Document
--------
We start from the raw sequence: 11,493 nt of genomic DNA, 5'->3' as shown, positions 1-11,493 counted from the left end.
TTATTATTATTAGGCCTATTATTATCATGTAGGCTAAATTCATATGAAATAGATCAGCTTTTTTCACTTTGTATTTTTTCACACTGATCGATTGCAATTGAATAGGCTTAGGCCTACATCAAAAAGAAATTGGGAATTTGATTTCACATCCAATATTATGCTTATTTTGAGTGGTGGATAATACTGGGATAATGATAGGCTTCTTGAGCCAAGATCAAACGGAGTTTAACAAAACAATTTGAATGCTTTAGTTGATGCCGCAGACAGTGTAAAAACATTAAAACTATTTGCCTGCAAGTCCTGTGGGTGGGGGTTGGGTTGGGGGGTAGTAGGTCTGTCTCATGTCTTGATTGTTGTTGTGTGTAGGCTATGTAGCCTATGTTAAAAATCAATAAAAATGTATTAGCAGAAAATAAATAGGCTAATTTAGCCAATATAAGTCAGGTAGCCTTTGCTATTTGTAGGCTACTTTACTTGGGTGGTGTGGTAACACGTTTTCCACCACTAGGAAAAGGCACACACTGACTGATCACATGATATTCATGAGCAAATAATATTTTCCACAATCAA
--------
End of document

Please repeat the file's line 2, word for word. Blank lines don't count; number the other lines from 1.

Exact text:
TTATTATTATTAGGCCTATTATTATCATGTAGGCTAAATTCATATGAAATAGATCAGCTTTTTTCACTTTGTATTTTTTCACACTGATCGATTGCAATTGAATAGGCTTAGGCCTACATCAAAAAGAAATTGGGAATTTGATTTCACATCCAATATTATGCTTATTTTGAGTGGTGGATAATACTGGGATAATGATAGGCTTCTTGAGCCAAGATCAAACGGAGTTTAACAAAACAATTTGAATGCTTTAGTTGATGCCGCAGACAGTGTAAAAACATTAAAACTATTTGCCTGCAAGTCCTGTGGGTGGGGGTTGGGTTGGGGGGTAGTAGGTCTGTCTCATGTCTTGATTGTTGTTGTGTGTAGGCTATGTAGCCTATGTTAAAAATCAATAAAAATGTATTAGCAGAAAATAAATAGGCTAATTTAGCCAATATAAGTCAGGTAGCCTTTGCTATTTGTAGGCTACTTTACTTGGGTGGTGTGGTAACACGTTTTCCACCACTAGGAAAAGGCACACACTGACTGATCACATGATATTCATGAGCAAATAATATTTTCCACAATCAA